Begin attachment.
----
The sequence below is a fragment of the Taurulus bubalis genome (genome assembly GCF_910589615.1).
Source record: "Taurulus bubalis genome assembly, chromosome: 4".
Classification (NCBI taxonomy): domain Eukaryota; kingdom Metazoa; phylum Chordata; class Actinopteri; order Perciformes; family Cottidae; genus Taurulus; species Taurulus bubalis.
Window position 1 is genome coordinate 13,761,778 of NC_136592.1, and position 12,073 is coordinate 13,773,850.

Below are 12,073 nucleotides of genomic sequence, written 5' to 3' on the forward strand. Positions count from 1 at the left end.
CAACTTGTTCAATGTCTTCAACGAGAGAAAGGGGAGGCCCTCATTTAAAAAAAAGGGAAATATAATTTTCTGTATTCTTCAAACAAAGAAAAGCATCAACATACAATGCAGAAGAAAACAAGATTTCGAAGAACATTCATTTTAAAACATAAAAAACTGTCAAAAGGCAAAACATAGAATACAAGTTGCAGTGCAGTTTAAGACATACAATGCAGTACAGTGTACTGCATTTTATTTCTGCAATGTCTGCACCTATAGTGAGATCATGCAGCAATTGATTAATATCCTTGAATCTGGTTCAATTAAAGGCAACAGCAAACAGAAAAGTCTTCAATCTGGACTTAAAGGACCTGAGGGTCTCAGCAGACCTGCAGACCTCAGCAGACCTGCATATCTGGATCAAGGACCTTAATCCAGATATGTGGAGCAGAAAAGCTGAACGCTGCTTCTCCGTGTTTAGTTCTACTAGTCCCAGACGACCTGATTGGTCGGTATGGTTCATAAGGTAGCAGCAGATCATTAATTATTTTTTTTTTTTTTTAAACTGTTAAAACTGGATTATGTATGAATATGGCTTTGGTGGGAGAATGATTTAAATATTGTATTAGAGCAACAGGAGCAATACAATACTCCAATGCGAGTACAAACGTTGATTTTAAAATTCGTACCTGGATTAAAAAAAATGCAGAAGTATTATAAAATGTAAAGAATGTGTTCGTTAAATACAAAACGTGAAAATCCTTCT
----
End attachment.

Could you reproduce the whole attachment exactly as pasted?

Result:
The sequence below is a fragment of the Taurulus bubalis genome (genome assembly GCF_910589615.1).
Source record: "Taurulus bubalis genome assembly, chromosome: 4".
Classification (NCBI taxonomy): domain Eukaryota; kingdom Metazoa; phylum Chordata; class Actinopteri; order Perciformes; family Cottidae; genus Taurulus; species Taurulus bubalis.
Window position 1 is genome coordinate 13,761,778 of NC_136592.1, and position 12,073 is coordinate 13,773,850.

Below are 12,073 nucleotides of genomic sequence, written 5' to 3' on the forward strand. Positions count from 1 at the left end.
CAACTTGTTCAATGTCTTCAACGAGAGAAAGGGGAGGCCCTCATTTAAAAAAAAGGGAAATATAATTTTCTGTATTCTTCAAACAAAGAAAAGCATCAACATACAATGCAGAAGAAAACAAGATTTCGAAGAACATTCATTTTAAAACATAAAAAACTGTCAAAAGGCAAAACATAGAATACAAGTTGCAGTGCAGTTTAAGACATACAATGCAGTACAGTGTACTGCATTTTATTTCTGCAATGTCTGCACCTATAGTGAGATCATGCAGCAATTGATTAATATCCTTGAATCTGGTTCAATTAAAGGCAACAGCAAACAGAAAAGTCTTCAATCTGGACTTAAAGGACCTGAGGGTCTCAGCAGACCTGCAGACCTCAGCAGACCTGCATATCTGGATCAAGGACCTTAATCCAGATATGTGGAGCAGAAAAGCTGAACGCTGCTTCTCCGTGTTTAGTTCTACTAGTCCCAGACGACCTGATTGGTCGGTATGGTTCATAAGGTAGCAGCAGATCATTAATTATTTTTTTTTTTTTTTAAACTGTTAAAACTGGATTATGTATGAATATGGCTTTGGTGGGAGAATGATTTAAATATTGTATTAGAGCAACAGGAGCAATACAATACTCCAATGCGAGTACAAACGTTGATTTTAAAATTCGTACCTGGATTAAAAAAAATGCAGAAGTATTATAAAATGTAAAGAATGTGTTCGTTAAATACAAAACGTGAAAATCCTTCT